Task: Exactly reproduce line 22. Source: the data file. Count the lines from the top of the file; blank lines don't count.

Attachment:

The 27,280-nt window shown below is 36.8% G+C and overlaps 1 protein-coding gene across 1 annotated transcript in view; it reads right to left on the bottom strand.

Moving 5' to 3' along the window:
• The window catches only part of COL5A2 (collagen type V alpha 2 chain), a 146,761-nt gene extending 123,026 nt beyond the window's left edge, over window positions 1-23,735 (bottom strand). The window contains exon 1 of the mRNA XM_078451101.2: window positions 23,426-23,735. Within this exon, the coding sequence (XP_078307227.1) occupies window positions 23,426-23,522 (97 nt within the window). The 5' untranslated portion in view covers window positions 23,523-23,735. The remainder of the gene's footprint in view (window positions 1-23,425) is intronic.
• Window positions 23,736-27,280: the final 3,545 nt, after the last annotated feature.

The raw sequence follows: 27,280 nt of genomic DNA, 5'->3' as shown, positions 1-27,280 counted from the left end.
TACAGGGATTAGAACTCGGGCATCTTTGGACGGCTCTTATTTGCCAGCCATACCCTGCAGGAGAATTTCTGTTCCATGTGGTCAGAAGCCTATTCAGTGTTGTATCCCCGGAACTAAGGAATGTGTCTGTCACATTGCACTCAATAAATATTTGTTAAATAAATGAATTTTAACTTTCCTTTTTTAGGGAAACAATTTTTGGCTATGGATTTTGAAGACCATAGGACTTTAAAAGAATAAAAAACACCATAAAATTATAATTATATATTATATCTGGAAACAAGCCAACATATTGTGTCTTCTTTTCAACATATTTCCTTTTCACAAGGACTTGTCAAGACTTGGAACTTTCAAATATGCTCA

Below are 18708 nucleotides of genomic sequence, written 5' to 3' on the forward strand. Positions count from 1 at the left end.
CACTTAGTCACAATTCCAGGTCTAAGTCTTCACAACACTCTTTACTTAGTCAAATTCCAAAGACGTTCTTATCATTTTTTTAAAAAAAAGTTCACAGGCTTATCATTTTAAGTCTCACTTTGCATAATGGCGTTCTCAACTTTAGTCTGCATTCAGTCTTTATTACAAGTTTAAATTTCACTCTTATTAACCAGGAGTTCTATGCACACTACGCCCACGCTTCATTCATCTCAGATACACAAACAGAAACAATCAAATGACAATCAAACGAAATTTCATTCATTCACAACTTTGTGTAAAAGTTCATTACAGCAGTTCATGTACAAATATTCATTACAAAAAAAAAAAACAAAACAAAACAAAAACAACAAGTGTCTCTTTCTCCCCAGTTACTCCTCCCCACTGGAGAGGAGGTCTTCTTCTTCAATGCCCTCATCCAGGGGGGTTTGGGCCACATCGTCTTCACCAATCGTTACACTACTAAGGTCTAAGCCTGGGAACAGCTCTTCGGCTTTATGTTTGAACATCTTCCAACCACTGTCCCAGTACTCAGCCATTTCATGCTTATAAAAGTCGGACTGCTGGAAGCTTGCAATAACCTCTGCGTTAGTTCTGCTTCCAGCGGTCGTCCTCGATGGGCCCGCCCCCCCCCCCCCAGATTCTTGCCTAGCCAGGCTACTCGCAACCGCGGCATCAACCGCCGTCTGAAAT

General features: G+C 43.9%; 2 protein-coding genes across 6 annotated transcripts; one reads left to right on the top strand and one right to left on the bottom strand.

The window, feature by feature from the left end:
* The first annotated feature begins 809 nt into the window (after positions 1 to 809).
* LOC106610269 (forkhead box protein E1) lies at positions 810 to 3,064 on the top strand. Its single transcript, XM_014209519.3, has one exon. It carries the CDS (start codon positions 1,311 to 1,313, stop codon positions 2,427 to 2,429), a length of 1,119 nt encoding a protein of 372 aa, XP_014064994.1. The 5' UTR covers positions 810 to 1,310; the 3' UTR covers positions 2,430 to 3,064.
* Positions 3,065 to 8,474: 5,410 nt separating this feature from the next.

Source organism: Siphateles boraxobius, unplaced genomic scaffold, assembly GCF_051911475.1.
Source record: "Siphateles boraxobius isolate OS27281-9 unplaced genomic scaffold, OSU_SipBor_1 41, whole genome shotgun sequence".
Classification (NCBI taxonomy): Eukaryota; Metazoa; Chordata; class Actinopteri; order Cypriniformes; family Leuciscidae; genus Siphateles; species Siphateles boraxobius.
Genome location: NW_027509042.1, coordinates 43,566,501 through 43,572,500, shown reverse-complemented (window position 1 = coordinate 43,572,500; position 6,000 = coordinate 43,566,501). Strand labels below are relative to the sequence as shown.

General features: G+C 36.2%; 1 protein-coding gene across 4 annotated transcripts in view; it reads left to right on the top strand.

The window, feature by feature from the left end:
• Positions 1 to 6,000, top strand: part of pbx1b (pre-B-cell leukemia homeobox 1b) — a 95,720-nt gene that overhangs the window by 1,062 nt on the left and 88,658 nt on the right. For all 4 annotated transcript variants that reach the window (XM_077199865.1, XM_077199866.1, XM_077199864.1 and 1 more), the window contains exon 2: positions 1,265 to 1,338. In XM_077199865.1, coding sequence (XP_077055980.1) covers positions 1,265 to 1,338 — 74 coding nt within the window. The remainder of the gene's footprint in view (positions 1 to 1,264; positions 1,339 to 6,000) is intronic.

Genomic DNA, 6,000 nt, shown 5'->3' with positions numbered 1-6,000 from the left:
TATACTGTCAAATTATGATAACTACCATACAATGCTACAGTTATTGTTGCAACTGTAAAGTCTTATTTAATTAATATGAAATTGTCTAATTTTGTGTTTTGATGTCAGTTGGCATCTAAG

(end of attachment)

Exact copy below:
TATACTGTCAAATTATGATAACTACCATACAATGCTACAGTTATTGTTGCAACTGTAAAGTCTTATTTAATTAATATGAAATTGTCTAATTTTGTGTTTTGATGTCAGTTGGCATCTAAG